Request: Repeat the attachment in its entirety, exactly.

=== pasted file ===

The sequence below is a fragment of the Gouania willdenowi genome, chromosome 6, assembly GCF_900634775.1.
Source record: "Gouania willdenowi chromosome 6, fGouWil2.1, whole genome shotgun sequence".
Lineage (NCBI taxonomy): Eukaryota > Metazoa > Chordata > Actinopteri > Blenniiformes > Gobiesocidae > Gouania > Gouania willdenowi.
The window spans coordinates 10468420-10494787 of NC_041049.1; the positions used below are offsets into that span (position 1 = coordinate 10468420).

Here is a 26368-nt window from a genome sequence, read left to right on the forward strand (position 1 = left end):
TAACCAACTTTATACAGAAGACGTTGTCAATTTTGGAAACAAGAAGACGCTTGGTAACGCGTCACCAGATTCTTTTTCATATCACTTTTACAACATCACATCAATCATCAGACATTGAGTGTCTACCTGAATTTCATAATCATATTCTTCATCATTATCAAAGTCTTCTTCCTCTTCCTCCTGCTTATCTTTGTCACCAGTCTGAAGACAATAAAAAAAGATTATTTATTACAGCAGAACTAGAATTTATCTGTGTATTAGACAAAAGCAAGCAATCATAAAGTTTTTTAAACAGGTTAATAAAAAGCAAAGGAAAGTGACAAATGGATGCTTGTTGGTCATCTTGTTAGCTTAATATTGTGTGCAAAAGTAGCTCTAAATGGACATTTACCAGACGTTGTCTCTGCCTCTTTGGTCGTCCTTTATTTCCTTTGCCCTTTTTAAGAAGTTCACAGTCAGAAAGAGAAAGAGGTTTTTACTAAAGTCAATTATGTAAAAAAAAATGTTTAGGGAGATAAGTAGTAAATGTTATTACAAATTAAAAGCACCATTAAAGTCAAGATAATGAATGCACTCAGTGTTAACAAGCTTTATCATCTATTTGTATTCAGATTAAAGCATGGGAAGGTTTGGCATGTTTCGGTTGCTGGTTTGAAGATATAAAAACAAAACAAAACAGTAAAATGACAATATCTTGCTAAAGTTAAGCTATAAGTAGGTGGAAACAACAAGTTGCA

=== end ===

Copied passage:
The sequence below is a fragment of the Gouania willdenowi genome, chromosome 6, assembly GCF_900634775.1.
Source record: "Gouania willdenowi chromosome 6, fGouWil2.1, whole genome shotgun sequence".
Lineage (NCBI taxonomy): Eukaryota > Metazoa > Chordata > Actinopteri > Blenniiformes > Gobiesocidae > Gouania > Gouania willdenowi.
The window spans coordinates 10468420-10494787 of NC_041049.1; the positions used below are offsets into that span (position 1 = coordinate 10468420).

Here is a 26368-nt window from a genome sequence, read left to right on the forward strand (position 1 = left end):
TAACCAACTTTATACAGAAGACGTTGTCAATTTTGGAAACAAGAAGACGCTTGGTAACGCGTCACCAGATTCTTTTTCATATCACTTTTACAACATCACATCAATCATCAGACATTGAGTGTCTACCTGAATTTCATAATCATATTCTTCATCATTATCAAAGTCTTCTTCCTCTTCCTCCTGCTTATCTTTGTCACCAGTCTGAAGACAATAAAAAAAGATTATTTATTACAGCAGAACTAGAATTTATCTGTGTATTAGACAAAAGCAAGCAATCATAAAGTTTTTTAAACAGGTTAATAAAAAGCAAAGGAAAGTGACAAATGGATGCTTGTTGGTCATCTTGTTAGCTTAATATTGTGTGCAAAAGTAGCTCTAAATGGACATTTACCAGACGTTGTCTCTGCCTCTTTGGTCGTCCTTTATTTCCTTTGCCCTTTTTAAGAAGTTCACAGTCAGAAAGAGAAAGAGGTTTTTACTAAAGTCAATTATGTAAAAAAAAATGTTTAGGGAGATAAGTAGTAAATGTTATTACAAATTAAAAGCACCATTAAAGTCAAGATAATGAATGCACTCAGTGTTAACAAGCTTTATCATCTATTTGTATTCAGATTAAAGCATGGGAAGGTTTGGCATGTTTCGGTTGCTGGTTTGAAGATATAAAAACAAAACAAAACAGTAAAATGACAATATCTTGCTAAAGTTAAGCTATAAGTAGGTGGAAACAACAAGTTGCA